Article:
This analysis was released Monday afternoon, after USD/ZAR had hit 15.70 briefly that morning, because of contagion risks from Turkey’s currency crisis.
The rand has been relatively badly hit. Since last Monday, the rand has lost 7.5%. This makes it the worst-performing currency after the Turkish lira itself (23%). While the rand is usually one of the worst-hit currencies in such periods of risk-off, its weakness still seems out of line with those of other EM risk currencies.
For example, over the same period, the Argentinian peso has lost 5.4%, the Mexican peso 3.75%, and the Brazilian real – which often competes with the rand as the world’s most risk-sensitive currency – only 2.3%. The underperformance must/will be attributed to local issues, but while there are enough problems to which to allude, the rand weakness does feel overdone.
This morning’s (Monday) initial rand weakness came in very early Asian trade – at around 01:30 SA time, when liquidity would have been extremely thin. As such, these moves do not represent a fair assessment of where the rand should be trading. Note that Asian trade has often seen very sharp rand overreaction. Think Nenegate, when much was made about a brief rand spike to 17.80 in January 2016.
The rand’s movements will be influenced by further bouts of risk aversion caused by Turkey. Action by the Turkish authorities to try and stabilise the lira has become an important issue to watch. The steps that they have taken since Friday stabilised the lira this morning. However, the Turkish authorities have reportedly shown themselves unwilling to take the tough medicine needed (most importantly, rate hikes) to fundamentally turn the market around, with repeated past attempts to stabilise the lira having never helped for any length of time.
Foreigners have again become huge sellers of rand bonds, dropping R5.2bn on Friday.
They are likely to be net sellers again today. Such large sales are equivalent to worst days of selling in May and June: interestingly the rand managed to hold up during May but eventually, the extent of the selling started to weigh heavily in June.
The rand weakness implies that it has pushed weaker than its long-term PPP fair-value level. However, interestingly and importantly, rand undervaluation on the PPP valuation implies that it is now close to the values of other high-risk currencies measured on the same basis – i.e. the rand outperformance in the early part of the year has been worked away.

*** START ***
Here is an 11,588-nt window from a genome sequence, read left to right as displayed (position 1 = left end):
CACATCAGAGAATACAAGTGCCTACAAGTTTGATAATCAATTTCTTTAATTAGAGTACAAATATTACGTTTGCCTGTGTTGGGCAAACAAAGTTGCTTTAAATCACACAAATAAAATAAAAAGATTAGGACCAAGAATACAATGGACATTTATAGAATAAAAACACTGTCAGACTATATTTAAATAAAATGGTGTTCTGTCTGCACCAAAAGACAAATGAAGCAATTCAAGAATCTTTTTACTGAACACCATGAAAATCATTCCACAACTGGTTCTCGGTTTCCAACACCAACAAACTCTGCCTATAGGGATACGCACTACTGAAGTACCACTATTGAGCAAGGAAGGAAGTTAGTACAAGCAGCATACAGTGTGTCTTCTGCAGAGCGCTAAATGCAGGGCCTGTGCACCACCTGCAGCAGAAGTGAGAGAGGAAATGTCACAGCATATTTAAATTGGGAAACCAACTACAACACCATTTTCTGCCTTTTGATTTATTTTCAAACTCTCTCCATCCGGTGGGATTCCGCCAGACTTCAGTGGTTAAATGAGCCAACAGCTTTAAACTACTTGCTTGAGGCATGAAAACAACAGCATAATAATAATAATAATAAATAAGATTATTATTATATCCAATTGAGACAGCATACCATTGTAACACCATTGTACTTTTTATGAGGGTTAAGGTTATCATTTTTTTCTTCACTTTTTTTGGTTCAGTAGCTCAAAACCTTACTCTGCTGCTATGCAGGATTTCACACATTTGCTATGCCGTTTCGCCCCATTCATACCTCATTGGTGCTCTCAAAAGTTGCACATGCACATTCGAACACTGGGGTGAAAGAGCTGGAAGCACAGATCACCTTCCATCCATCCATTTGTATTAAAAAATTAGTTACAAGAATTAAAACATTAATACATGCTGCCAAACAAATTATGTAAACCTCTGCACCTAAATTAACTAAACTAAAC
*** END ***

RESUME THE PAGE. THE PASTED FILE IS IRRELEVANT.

The rand’s Ramaphoria honeymoon is over. Current nominal levels on the rand are similar to those seen before December’s ANC National Conference; while, as noted, the rand is again trading as a high beta (risk-sensitive) currency – a contrast to early this year.
The rand’s weakness will be inflationary – but is unlikely to force the SARB to hike. There are, however, some risks to hikes. Our view is based on our expectation that because nothing has fundamentally changed globally or locally the rand will retrace its sell-off.
We are also of the view that unlike the Central Bank of Turkey, the SARB has hard-won credibility, which limits the extent to which sell-offs in the currency are sustained - unless they are fundamentally driven. However, if the USD/ZAR did spiral out of control again this week, and it remained closer to 15.00 we expect the SARB would eventually be forced to take some action. However, we think this is unlikely.
Implied (expected) rand volatility has jumped following the weakness. The rand is now pricing extreme short-term volatility and higher-than-normal volatility over the next few months and even the next year (three-month volatility is at 22% as against the long-term average of around 16%). Meanwhile, that the sharp rise in rand risk reversals (three-month 25-delta) has, from under 3% a week ago, gone to almost 5%, shows the market is now pricing that there is a much stronger probability of sharp rand weakness rather than sharp rand strength.
Looking ahead, from a short-term perspective, the key question is whether current contagion becomes self-fulfilling, with fear generating more fear and further self-offs to an extent that weakness in a much broad enough basket of risk assets starts to affect the real economy.
We believe that this is unlikely.
From a longer-term perspective, the question is: why did the Turkish Lira react so violently to Trump’s tariff threats? Put differently, is Turkey a leading indicator of underlying structural problems with the global economy?
There is a risk that Turkey is a symptom of global imbalances built up over a decade of abnormally low interest rates and QE.
Turkey has taken on large amounts of external debt at low interest rates and with the Fed hiking and liquidity tightening, markets are concerned that its debt burden may not be sustainable, especially if the country’s growth outlook is constrained.
The question closer to home is the extent to which this applies to South Africa.
For now, the RMB research team’s initial take is that there is no need to change their view that the majority of trade for the rest of this year will be concentrated in the 13.00-14.00 range, i.e. that the rand will pull back
John Cairns and Kim Silberman are with RMB
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